A new study shows that the oils found in coconut oil, sunflower oil and coconut oil pulling can be used to reduce your risk of developing chronic fatigue syndrome (CFS) if consumed in the correct dosage.
The study, published in the American Journal of Physiology-Endocrinology and Metabolism (AJPE), found that people who were given coconut oil pulled or coconut oil were three times more likely to have symptoms of CFS than those who were told they needed to avoid it.
Researchers also found that those who consumed coconut oil with the right amount of sunflower or coconut oils were 10 times less likely to develop CFS.
Coconut Oil PullingThe study also found coconut oil pullings are an effective treatment for people with chronic fatigue disorder (CDF).
According to the researchers, the amount of coconut oil the body can extract from the oil, and its ability to help with recovery from exercise, has important health benefits for people suffering from CFS, which causes a loss of muscle mass, fatigue and low energy levels.
According to Dr Paulo, who led the research, the research was conducted to determine the potential benefits of coconut oils in treating CFS and to assess the potential risks.
He said that while research was underway, there was not yet enough evidence to conclude that coconut oil could reduce CFS symptoms, but that it could help people with a low energy level to recover.
“It’s definitely something we need more research on.
It’s still very early days, and there are many variables that need to be studied, but at this point we’re seeing a promising potential benefit of this type of oil.”
Dr Paulo said that coconut extractions could also be used as a natural supplement, but added that more research was needed.
He also pointed out that there is currently no evidence that coconut can be found in the human body as a dietary supplement.
“We are looking into how to use coconut extract in the future, but we need additional data to be able to say that coconut is really safe.”
“If we could find some evidence to support coconut’s potential benefit in the prevention of CFF, we would certainly look at it.”
Dr Malena Della Vecchia, a specialist in nutrition and sleep at the University of Cambridge, said that the results were not surprising.
“The first time I heard of coconut being used for weight loss was in a study conducted by Dr Pauli et al,” she said.
“In that study they were looking at the effects of coconut extract on the energy metabolism of mice, which is a very important aspect of CFCS, so this is one of the first studies that looks at coconut in this way.”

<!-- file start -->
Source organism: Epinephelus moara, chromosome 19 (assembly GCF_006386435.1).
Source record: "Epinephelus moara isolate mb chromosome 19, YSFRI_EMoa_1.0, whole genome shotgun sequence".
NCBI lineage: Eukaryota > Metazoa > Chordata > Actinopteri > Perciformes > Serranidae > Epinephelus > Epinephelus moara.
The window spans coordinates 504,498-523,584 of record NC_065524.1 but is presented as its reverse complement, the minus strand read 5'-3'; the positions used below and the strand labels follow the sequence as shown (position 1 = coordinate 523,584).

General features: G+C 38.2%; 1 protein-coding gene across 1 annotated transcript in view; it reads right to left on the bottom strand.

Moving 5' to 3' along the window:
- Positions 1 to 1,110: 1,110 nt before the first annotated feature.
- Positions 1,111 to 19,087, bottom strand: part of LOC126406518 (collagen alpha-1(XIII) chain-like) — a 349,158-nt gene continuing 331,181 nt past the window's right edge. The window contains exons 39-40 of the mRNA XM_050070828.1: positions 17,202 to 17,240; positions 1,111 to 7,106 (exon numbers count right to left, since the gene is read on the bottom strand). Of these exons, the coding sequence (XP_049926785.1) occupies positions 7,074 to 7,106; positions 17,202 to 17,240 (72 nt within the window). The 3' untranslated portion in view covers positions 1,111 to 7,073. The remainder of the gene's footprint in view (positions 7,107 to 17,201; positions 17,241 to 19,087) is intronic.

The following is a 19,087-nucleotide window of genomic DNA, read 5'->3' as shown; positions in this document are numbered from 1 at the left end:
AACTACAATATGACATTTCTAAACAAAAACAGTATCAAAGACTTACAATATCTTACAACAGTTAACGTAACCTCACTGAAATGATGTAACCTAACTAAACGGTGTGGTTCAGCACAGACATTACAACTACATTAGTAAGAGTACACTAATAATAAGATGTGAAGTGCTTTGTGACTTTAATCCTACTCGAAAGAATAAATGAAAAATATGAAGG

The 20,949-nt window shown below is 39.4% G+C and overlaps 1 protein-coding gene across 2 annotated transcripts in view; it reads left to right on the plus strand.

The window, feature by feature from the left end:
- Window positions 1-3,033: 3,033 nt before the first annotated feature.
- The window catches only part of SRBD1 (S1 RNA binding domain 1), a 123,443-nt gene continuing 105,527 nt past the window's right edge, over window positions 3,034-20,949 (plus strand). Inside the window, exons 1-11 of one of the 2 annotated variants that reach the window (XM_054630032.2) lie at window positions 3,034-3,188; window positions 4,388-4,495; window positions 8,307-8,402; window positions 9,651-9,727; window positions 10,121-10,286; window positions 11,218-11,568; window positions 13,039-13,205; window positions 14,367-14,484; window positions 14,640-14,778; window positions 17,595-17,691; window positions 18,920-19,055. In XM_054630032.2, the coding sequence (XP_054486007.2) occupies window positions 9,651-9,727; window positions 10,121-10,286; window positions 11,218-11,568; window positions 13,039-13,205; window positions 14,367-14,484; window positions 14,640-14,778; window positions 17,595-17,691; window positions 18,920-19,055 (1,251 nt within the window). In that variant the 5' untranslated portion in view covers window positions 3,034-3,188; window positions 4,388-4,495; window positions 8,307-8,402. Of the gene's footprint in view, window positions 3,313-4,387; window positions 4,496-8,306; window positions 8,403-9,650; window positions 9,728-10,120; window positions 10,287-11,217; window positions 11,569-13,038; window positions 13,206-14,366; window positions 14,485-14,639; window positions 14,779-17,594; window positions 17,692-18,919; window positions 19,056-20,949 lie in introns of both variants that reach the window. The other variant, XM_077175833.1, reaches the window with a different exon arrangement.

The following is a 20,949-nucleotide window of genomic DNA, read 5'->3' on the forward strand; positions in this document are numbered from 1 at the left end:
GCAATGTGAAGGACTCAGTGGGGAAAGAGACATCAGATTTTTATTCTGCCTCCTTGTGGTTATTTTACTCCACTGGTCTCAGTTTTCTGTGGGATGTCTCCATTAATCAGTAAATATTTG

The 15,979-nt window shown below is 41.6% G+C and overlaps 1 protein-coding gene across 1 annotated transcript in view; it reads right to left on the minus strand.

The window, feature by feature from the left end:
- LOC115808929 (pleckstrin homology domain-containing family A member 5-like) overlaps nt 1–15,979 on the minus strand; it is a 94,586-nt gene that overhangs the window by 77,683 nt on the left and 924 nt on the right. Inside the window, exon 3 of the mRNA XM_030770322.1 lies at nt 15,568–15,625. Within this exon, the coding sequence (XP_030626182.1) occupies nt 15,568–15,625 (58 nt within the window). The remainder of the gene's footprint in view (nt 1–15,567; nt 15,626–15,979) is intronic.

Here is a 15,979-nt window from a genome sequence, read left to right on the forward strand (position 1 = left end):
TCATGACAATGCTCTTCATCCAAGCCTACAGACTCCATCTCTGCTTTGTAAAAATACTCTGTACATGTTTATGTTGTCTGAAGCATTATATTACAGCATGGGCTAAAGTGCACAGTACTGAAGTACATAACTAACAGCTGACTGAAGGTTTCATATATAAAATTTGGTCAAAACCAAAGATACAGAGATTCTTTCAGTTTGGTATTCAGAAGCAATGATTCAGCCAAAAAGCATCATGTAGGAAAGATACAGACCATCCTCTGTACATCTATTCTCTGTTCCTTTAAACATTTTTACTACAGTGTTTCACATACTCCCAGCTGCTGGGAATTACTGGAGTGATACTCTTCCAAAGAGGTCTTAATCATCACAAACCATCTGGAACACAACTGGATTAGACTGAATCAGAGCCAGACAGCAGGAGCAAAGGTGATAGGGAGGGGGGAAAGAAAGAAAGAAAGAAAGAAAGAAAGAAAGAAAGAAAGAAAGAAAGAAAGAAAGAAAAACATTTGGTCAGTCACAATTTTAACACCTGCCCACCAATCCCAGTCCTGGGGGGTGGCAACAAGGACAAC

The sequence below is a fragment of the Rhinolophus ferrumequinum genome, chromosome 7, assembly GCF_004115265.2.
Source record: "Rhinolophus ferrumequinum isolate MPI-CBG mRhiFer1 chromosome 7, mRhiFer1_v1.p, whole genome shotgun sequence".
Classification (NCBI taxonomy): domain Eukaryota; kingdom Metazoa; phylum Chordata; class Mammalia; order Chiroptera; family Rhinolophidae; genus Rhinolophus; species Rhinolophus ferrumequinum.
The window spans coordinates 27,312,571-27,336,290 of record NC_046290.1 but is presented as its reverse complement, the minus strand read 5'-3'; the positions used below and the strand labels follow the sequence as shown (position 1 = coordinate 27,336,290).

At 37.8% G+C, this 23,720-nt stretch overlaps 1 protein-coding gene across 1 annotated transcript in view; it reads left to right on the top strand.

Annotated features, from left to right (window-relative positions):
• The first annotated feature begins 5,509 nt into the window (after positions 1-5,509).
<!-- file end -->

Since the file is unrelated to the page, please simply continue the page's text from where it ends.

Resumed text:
Dr Della Vucchia said that people could potentially benefit from consuming coconut oil as part of a healthy diet.
“There are several foods that contain coconut oil in the body, and coconut extract, like other extracts, can be useful in reducing fatigue and improving mood,” she added.
“If coconut oil is added to a diet, it could provide a boost in energy levels and boost sleep quality.”
The research also looked at the effect of a low-fat diet on CFS sufferers, with the study suggesting that coconut might be helpful in reducing symptoms of fatigue.
“A low-carbohydrate diet is generally associated with fewer side effects than a high-fat one, but the benefits of this diet might be diminished if one is suffering from fatigue,” Dr Della Veccchia added.
Dr Pauli said that a large amount of the coconut oil was used in the study, and that he did not expect it to be the cause of the increased CFS risk.
“I would say that about 70 per cent of coconut was extracted from the coconut,” he said.
Dr Dasha Della Vedra, who co-authored the study alongside Dr Paula, added that there was also a lot of uncertainty about the amount and composition of the oils used.
“What we know from previous studies is that coconut oils have a high lipid content, which means they contain a lot more fatty acids than other oils.
So it’s not like there is a huge difference between coconut and other oils, but it’s important to keep this in mind when looking at coconut extract,” she explained.
Dr Maleni Della Viç, who is also part of the research team, said she was not surprised by the results.
“One of the things that we’ve been focusing on is understanding the role of coconut in reducing the risk of CFI, and this study shows a positive correlation between the amount that coconut was used and CFS severity,” she told The Irish Sun.
“So it’s encouraging to see that the amount is similar in this study, which might mean that people in this country are using coconut oil at a low level of risk.”
Dr Evelyn O’Donovan, a registered dietitian and clinical nutritionist, said